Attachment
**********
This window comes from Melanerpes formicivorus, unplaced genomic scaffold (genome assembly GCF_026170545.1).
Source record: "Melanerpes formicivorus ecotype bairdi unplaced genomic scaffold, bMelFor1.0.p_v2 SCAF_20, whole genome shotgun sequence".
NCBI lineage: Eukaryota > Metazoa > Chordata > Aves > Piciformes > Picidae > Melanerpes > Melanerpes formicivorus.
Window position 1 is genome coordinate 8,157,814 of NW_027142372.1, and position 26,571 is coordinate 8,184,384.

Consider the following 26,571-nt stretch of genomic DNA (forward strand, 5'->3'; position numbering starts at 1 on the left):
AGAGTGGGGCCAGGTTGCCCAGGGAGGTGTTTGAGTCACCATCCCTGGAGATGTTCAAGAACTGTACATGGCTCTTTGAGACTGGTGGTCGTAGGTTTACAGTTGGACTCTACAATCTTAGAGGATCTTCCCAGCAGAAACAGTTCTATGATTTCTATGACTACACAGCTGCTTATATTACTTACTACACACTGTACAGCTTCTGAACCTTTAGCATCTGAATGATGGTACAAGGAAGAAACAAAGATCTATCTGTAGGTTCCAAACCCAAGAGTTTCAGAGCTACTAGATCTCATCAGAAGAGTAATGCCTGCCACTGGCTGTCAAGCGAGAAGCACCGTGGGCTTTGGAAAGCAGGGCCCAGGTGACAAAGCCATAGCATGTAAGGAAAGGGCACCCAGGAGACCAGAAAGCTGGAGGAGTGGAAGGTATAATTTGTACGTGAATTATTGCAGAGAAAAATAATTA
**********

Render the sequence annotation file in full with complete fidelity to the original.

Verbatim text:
This window comes from Melanerpes formicivorus, unplaced genomic scaffold (genome assembly GCF_026170545.1).
Source record: "Melanerpes formicivorus ecotype bairdi unplaced genomic scaffold, bMelFor1.0.p_v2 SCAF_20, whole genome shotgun sequence".
NCBI lineage: Eukaryota > Metazoa > Chordata > Aves > Piciformes > Picidae > Melanerpes > Melanerpes formicivorus.
Window position 1 is genome coordinate 8,157,814 of NW_027142372.1, and position 26,571 is coordinate 8,184,384.

Consider the following 26,571-nt stretch of genomic DNA (forward strand, 5'->3'; position numbering starts at 1 on the left):
AGAGTGGGGCCAGGTTGCCCAGGGAGGTGTTTGAGTCACCATCCCTGGAGATGTTCAAGAACTGTACATGGCTCTTTGAGACTGGTGGTCGTAGGTTTACAGTTGGACTCTACAATCTTAGAGGATCTTCCCAGCAGAAACAGTTCTATGATTTCTATGACTACACAGCTGCTTATATTACTTACTACACACTGTACAGCTTCTGAACCTTTAGCATCTGAATGATGGTACAAGGAAGAAACAAAGATCTATCTGTAGGTTCCAAACCCAAGAGTTTCAGAGCTACTAGATCTCATCAGAAGAGTAATGCCTGCCACTGGCTGTCAAGCGAGAAGCACCGTGGGCTTTGGAAAGCAGGGCCCAGGTGACAAAGCCATAGCATGTAAGGAAAGGGCACCCAGGAGACCAGAAAGCTGGAGGAGTGGAAGGTATAATTTGTACGTGAATTATTGCAGAGAAAAATAATTA